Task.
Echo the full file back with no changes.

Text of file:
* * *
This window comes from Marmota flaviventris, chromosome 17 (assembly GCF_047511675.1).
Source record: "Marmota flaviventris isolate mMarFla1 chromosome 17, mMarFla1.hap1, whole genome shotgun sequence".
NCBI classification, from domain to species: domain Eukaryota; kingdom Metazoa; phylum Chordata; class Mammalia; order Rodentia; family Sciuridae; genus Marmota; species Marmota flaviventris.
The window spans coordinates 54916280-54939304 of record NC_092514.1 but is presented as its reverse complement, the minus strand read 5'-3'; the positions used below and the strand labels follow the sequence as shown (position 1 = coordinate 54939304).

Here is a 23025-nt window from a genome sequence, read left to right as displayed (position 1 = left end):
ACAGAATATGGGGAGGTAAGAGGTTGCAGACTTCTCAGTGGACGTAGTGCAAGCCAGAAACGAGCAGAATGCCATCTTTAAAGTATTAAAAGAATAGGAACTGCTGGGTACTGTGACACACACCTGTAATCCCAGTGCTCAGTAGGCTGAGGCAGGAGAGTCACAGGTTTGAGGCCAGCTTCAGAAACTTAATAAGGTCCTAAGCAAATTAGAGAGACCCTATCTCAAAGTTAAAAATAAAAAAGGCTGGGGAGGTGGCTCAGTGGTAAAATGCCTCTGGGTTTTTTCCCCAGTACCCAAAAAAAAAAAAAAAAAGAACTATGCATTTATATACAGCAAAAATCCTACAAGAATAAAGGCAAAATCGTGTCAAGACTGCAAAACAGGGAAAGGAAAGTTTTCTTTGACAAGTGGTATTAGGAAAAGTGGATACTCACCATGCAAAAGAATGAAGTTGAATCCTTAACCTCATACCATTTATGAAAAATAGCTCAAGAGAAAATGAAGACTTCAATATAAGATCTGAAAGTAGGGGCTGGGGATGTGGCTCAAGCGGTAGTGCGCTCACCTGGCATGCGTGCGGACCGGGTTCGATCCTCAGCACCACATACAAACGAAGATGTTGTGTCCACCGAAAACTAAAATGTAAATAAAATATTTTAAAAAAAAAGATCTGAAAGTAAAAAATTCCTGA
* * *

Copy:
This window comes from Marmota flaviventris, chromosome 17 (assembly GCF_047511675.1).
Source record: "Marmota flaviventris isolate mMarFla1 chromosome 17, mMarFla1.hap1, whole genome shotgun sequence".
NCBI classification, from domain to species: domain Eukaryota; kingdom Metazoa; phylum Chordata; class Mammalia; order Rodentia; family Sciuridae; genus Marmota; species Marmota flaviventris.
The window spans coordinates 54916280-54939304 of record NC_092514.1 but is presented as its reverse complement, the minus strand read 5'-3'; the positions used below and the strand labels follow the sequence as shown (position 1 = coordinate 54939304).

Here is a 23025-nt window from a genome sequence, read left to right as displayed (position 1 = left end):
ACAGAATATGGGGAGGTAAGAGGTTGCAGACTTCTCAGTGGACGTAGTGCAAGCCAGAAACGAGCAGAATGCCATCTTTAAAGTATTAAAAGAATAGGAACTGCTGGGTACTGTGACACACACCTGTAATCCCAGTGCTCAGTAGGCTGAGGCAGGAGAGTCACAGGTTTGAGGCCAGCTTCAGAAACTTAATAAGGTCCTAAGCAAATTAGAGAGACCCTATCTCAAAGTTAAAAATAAAAAAGGCTGGGGAGGTGGCTCAGTGGTAAAATGCCTCTGGGTTTTTTCCCCAGTACCCAAAAAAAAAAAAAAAAAGAACTATGCATTTATATACAGCAAAAATCCTACAAGAATAAAGGCAAAATCGTGTCAAGACTGCAAAACAGGGAAAGGAAAGTTTTCTTTGACAAGTGGTATTAGGAAAAGTGGATACTCACCATGCAAAAGAATGAAGTTGAATCCTTAACCTCATACCATTTATGAAAAATAGCTCAAGAGAAAATGAAGACTTCAATATAAGATCTGAAAGTAGGGGCTGGGGATGTGGCTCAAGCGGTAGTGCGCTCACCTGGCATGCGTGCGGACCGGGTTCGATCCTCAGCACCACATACAAACGAAGATGTTGTGTCCACCGAAAACTAAAATGTAAATAAAATATTTTAAAAAAAAAGATCTGAAAGTAAAAAATTCCTGA